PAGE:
I put my clothes on so I can have them taken off eventually
by writing or living or trauma—naked
in front of all the times I didn’t choose to lose my virginity.

I am boy and that affects my writing but not as much as
identifying as a writer who has survived living the life
this boy of a writer has lived. Here I am naked in front

of getting naked again in front of the truth for it to eye
me up and down and tell me I’m not good enough for it—
that I need to be nakeder and it’s about how I get naked

and how naked I get. I remember the first time I didn’t
understand sex but a boy was inside me anyway
which might be too much truth for some people

but I don’t identify as some people—I identify
as the room in the house of the story I’m telling myself
to survive today while not wanting to share this poem

but I will share this poem because not sharing my story
is what got me here in the first place—naked and afraid
but unafraid of being naked in public or dressing in drag

or getting my hair curled in Louisiana and putting mascara on.
Even though women tell me they would kill for my eyelashes
and some men tell me they would kill for me and some men

tell me they would kill me but in the end just make me cry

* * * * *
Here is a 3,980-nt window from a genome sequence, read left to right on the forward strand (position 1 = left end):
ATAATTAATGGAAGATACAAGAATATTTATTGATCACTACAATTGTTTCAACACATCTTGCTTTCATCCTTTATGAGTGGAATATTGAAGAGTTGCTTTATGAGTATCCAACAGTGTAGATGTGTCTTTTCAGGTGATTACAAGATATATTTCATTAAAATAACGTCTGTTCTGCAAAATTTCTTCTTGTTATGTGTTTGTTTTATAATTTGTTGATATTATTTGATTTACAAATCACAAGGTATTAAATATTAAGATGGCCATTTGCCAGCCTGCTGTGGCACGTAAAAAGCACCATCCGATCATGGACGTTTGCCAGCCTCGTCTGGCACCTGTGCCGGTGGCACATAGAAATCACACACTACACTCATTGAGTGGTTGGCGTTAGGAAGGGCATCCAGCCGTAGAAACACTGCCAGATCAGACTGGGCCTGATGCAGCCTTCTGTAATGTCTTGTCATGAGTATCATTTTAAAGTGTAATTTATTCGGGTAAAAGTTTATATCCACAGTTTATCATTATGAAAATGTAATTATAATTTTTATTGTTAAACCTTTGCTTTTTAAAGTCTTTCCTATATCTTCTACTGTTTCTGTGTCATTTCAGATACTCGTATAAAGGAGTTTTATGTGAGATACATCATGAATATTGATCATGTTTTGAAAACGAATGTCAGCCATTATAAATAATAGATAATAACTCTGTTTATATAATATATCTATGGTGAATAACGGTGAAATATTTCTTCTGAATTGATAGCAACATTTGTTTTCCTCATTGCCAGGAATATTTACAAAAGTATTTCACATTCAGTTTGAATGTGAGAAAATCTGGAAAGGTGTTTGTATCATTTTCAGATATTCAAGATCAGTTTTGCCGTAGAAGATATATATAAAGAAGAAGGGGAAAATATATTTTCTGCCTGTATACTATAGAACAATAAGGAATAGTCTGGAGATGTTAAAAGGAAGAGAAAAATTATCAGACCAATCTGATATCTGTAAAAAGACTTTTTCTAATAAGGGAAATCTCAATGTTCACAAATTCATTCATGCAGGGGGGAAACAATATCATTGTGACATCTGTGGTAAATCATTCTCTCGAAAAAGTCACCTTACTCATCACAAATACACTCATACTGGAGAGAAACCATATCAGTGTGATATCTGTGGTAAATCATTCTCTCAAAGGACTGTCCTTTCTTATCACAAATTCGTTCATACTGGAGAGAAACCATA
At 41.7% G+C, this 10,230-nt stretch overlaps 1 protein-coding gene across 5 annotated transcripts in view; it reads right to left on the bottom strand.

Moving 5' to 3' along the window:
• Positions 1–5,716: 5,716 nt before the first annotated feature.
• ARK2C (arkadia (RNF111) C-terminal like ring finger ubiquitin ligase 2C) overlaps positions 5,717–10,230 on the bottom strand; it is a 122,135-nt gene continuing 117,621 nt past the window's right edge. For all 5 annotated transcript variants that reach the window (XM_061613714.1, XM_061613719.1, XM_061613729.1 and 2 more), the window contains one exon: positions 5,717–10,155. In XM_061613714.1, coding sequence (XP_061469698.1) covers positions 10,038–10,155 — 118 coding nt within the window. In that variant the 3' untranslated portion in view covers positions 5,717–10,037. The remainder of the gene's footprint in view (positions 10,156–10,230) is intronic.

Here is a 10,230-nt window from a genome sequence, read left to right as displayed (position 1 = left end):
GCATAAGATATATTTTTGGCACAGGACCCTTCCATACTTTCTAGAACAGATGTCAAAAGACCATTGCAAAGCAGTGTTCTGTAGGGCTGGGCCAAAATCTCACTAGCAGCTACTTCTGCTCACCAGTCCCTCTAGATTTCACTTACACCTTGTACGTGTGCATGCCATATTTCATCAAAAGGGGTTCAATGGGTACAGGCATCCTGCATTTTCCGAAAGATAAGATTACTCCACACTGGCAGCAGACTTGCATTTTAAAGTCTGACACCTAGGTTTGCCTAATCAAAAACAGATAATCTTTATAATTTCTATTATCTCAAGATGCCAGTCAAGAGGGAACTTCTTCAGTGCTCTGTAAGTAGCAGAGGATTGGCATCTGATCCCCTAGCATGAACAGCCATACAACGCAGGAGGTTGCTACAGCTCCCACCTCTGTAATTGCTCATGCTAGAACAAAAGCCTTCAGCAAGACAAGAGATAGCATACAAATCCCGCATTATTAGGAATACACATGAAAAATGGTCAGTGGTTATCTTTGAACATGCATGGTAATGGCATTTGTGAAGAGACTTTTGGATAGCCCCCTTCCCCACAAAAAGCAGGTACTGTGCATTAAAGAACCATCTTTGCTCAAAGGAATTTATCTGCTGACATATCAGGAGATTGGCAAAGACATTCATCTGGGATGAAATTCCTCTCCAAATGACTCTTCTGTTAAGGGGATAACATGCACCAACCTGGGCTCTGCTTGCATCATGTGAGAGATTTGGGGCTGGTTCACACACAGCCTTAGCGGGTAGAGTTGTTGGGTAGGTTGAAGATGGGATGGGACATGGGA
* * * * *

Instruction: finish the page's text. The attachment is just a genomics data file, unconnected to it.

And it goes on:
after not letting me choose to lose my virginity again. I believe
I identify as my virginity more than I identify as a boy but

there are no percentages to this kind of stuff—it’s just that
I’m losing myself more than I want to be and never in the way
I want to. I get taken away from myself more than I take space.

This isn’t about sex—this surrounds me like sweat.
This is about how hard it is to end a sentence
you didn’t want to start writing.




Wheeler Light received his BA in creative writing at Naropa University’s Jack Kerouac School of Disembodied Poetics. He is a Pushcart Prize Nominee (2017) and a recipient of the IthacaLit Difficult Fruit Prize. His poetry and prose have appeared or are forthcoming in Hobart, Pretty Owl Poetry, The Meadow, and Ghost Proposal, among others. He is the author of Blue Means Snow (Bottlecap Press 2018).